I would like to know why beige is the required colour for houses and offices and public buildings and hotels in Kamloops.
Did City council pass another bylaw? Maybe an addendum to its “no chickens” regulation?
My neighbours’ houses are beige. Our city’s newest hotel is beige. (Please, Mr. Gaglardi, make your hotel anything but beige.)
If a Kamloops building isn’t beige, it’s white or grey. That’s as adventuresome as we get in these parts.
I may have found out last weekend why we love beige the way we do. Syd and I enjoyed the Homes for the Holidays tour in which a half dozen local homes are decorated for Christmas by local stores and designers — truly delightful.
One of the houses on this year’s tour is a heritage home built by William Slavin on West Seymour Street before the 19th century turned into the 20th.
As long as I can remember, that house was painted a benign white, a colour people insist on painting old houses. New owners restored this beautiful old house and returned it to its original colours — bright red siding with green trim.
It was a brave thing to do, since it stands out among ordinary houses with ordinary colours like a bright red Christmas ornament on a pallet of brown. And that’s the thing — nobody likes to stand out, nobody likes to take risks.
That house is a risk, and a wonderful one. It’s a statement; it brings energy to the entire street. Few would have the courage to paint a house bright red with green trim in Kamloops.
No, we prefer to play it safe, but it has its downsides. Have you ever tried giving someone directions to your house? “Ours is the beige one.”
Remember a few years ago when the Plaza Hotel got a new paint job? It caused a minor controversy because it wasn’t beige.
When Tina Lange became a part owner, one of the first things she said she wanted to do was repaint it beige. Or, at least, something less jarring than its current peach.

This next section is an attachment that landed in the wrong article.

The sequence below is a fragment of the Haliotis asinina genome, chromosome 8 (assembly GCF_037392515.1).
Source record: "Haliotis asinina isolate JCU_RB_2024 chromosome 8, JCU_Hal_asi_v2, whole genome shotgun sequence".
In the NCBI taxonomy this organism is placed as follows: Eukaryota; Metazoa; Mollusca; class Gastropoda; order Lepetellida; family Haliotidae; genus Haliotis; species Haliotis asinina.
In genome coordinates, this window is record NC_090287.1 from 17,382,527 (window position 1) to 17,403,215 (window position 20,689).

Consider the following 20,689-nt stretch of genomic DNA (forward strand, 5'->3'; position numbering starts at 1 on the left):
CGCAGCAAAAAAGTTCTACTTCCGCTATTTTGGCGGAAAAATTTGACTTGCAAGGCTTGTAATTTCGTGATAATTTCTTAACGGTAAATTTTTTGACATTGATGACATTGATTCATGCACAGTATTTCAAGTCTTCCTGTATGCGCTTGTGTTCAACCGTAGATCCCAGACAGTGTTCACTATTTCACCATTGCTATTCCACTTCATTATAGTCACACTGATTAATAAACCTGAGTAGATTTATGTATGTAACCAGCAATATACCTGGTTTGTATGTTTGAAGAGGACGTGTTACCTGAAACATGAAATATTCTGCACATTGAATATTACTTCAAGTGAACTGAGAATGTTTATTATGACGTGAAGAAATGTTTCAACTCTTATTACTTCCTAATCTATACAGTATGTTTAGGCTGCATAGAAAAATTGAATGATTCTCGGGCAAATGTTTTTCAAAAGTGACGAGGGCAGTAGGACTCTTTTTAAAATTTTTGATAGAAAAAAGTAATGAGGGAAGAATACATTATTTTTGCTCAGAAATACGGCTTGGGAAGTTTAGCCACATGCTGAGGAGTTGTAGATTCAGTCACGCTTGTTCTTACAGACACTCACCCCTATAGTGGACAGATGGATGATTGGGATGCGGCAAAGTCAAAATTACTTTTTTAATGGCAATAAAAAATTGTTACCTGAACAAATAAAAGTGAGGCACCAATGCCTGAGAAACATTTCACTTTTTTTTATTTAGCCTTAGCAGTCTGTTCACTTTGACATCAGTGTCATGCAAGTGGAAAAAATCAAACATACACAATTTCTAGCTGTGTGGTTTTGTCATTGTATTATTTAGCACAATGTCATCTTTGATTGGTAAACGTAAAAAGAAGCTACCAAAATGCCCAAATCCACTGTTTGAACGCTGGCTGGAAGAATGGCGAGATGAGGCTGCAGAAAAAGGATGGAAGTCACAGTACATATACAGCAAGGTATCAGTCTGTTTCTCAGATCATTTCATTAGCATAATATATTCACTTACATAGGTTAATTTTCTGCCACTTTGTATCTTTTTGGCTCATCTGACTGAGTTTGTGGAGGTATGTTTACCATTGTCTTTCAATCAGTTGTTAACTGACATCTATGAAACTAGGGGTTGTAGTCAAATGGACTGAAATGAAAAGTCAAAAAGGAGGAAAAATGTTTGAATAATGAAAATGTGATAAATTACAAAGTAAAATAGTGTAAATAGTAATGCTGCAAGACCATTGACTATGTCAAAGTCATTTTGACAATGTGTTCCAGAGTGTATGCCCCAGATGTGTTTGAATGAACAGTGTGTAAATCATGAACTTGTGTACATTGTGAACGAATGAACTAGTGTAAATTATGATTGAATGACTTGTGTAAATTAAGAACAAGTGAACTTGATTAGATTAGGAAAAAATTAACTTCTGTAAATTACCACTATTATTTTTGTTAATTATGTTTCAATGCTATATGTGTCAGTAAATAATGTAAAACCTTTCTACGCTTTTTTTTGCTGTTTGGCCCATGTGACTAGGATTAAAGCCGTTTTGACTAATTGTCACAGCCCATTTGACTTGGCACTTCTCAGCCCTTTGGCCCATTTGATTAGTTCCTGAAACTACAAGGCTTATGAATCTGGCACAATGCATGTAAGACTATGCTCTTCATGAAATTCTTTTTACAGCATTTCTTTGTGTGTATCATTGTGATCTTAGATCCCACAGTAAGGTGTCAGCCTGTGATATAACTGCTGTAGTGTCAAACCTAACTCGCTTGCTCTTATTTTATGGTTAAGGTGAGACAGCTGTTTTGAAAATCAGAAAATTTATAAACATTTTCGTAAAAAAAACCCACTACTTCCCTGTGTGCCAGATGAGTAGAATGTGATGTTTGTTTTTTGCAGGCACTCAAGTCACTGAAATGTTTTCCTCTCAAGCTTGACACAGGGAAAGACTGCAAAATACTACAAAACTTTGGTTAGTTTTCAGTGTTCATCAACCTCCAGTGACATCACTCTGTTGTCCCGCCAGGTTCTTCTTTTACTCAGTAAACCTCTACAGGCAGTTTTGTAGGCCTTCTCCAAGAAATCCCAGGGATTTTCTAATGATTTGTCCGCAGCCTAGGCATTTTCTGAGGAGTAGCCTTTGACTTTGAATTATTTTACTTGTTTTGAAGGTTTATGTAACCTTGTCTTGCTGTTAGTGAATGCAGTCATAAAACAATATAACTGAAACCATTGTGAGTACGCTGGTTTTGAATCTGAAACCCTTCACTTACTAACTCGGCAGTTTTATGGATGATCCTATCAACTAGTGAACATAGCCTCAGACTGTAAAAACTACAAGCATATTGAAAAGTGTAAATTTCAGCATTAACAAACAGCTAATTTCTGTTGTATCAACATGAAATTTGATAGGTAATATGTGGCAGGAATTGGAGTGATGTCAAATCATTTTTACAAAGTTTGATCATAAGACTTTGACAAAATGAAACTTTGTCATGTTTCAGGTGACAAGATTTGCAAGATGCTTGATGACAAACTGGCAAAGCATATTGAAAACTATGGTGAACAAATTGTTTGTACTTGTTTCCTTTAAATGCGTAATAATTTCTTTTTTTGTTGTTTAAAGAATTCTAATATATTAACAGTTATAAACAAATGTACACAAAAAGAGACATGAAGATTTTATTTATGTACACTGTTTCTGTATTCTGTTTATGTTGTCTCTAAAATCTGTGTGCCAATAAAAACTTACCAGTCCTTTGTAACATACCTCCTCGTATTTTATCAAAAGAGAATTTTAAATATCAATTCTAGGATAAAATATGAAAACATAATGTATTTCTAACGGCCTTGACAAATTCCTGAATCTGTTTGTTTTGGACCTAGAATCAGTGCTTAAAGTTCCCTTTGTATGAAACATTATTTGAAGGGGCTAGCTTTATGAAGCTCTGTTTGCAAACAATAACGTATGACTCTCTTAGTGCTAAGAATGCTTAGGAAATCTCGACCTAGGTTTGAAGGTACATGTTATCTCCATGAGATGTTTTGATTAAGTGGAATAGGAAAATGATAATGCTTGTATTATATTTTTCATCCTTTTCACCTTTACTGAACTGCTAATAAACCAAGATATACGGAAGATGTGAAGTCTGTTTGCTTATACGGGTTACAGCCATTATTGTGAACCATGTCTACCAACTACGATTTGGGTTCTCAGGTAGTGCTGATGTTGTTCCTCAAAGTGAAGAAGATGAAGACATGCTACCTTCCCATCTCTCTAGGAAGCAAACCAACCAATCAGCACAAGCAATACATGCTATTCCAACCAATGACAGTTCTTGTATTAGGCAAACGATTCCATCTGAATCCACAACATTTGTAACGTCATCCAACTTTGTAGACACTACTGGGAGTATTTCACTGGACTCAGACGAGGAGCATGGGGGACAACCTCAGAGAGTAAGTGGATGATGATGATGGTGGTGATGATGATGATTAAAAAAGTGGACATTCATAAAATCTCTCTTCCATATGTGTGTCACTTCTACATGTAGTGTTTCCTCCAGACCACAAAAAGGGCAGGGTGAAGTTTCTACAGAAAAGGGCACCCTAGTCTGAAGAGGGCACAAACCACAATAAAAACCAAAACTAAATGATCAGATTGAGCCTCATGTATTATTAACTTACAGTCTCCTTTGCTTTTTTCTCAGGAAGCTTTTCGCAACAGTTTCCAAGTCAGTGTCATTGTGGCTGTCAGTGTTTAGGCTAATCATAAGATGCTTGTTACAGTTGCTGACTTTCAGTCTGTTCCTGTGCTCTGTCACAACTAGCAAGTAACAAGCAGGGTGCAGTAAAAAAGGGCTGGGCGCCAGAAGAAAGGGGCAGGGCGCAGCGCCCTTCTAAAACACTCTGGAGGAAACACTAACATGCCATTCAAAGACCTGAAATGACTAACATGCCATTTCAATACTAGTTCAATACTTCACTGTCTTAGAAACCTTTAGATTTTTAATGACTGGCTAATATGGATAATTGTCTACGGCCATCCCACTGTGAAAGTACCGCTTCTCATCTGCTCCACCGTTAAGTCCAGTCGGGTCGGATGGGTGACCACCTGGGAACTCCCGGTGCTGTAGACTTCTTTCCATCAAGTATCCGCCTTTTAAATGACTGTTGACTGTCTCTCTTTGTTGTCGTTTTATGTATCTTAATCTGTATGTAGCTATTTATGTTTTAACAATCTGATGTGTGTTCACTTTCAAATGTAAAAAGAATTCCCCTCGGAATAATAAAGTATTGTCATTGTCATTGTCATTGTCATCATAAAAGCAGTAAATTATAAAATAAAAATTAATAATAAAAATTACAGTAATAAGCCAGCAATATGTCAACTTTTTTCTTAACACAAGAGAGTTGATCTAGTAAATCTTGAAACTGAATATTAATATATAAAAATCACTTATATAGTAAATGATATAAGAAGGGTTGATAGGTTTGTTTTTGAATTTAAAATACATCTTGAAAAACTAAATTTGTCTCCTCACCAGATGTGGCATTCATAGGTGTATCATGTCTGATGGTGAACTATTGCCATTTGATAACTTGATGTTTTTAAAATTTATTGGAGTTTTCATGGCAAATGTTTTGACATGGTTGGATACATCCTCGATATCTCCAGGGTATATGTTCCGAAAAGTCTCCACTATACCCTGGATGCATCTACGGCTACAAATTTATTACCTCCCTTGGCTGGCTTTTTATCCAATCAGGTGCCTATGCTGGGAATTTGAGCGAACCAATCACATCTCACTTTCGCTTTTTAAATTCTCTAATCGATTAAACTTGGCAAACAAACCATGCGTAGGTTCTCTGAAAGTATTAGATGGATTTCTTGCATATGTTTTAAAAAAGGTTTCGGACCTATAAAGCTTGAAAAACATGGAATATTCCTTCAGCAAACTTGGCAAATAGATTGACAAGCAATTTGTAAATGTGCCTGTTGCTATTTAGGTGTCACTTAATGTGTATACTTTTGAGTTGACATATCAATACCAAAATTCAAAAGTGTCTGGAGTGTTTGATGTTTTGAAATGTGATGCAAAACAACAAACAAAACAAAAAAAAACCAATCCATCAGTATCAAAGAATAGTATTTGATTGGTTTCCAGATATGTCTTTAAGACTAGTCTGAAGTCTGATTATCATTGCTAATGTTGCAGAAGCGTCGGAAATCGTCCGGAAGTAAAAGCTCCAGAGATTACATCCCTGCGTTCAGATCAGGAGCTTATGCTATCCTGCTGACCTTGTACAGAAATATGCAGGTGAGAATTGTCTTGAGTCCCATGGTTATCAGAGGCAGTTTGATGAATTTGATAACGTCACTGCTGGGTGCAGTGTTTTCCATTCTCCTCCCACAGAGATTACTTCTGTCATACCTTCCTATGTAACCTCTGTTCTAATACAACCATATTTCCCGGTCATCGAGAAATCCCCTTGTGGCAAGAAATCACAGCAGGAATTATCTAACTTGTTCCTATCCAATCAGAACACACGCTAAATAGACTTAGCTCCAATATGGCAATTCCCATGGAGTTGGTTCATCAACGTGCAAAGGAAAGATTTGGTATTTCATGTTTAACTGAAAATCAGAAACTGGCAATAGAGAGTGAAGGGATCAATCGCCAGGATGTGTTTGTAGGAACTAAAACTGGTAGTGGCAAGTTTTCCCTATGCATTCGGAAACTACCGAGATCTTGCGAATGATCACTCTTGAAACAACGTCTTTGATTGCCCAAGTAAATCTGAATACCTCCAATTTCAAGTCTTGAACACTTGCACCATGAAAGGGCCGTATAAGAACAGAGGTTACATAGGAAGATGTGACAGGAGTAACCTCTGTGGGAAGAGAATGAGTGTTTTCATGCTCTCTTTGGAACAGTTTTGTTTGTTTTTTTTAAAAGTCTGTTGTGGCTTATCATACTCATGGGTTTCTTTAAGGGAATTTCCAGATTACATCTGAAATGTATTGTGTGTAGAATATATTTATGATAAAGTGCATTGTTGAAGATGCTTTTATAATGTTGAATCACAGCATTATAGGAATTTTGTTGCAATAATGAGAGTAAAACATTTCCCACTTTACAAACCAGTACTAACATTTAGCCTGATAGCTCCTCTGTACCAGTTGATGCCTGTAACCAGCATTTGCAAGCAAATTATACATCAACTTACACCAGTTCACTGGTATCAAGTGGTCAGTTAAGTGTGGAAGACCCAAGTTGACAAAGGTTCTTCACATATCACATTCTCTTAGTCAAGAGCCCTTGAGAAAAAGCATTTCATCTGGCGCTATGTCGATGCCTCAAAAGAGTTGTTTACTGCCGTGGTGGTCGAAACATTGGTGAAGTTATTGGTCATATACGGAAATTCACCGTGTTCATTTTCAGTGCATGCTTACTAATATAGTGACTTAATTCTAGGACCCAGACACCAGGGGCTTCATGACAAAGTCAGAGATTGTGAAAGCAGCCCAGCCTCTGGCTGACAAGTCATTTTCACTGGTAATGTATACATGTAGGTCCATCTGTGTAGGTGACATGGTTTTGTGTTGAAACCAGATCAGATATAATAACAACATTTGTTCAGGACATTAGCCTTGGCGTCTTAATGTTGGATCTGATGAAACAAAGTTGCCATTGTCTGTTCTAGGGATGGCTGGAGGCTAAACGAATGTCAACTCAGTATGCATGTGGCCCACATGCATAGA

I can count on the fingers of one hand the number of buildings in Kamloops that are not beige, grey or white. That’s not the way it is in other parts of the world, where people appreciate colour in their buildings.
Newfoundland is one of them. How wonderful their streetscapes are with each house a different colour — blue, green, yellow and blue. No white, no beige.
I thought I might find more explanation of our fascination with beige, but there’s surprisingly little available. One blogger does describe beige as “the colour of evil.”
(His explanation goes something along the lines of white being the colour of virtue and beige trying to look as much like white as it can.)
Another website asks why the original computer colour was beige (the answer is obvious — manufacturers were playing it safe); another wants to know by beige computers turn yellow. Not much help there.
Abandoning my “why beige?” query, I turned to “define beige.” It’s described as “a light grayish brown or yellowish brown to grayish yellow.”
Does that sound inspiring?
The one thing beige has going for it is that it totally suites today’s uninspiring architecture. Clearly, architecture students are being taught that all new buildings, especially public and commercial buildings, must be square with aluminum-clad windows and beige stucco.
Throw in a false front at the entrance and we’re good to go.
No, our forefathers had the right idea. Give me a multi-coloured classic Queen Anne or an angular Craftsman over today’s boxes any day.
And hat’s off to the fellow who put orange stucco on his house in Westsyde. It catches my eye every time I drive past it. You, sir, are clearly a man who eschews the ordinary.
Would there were more like you.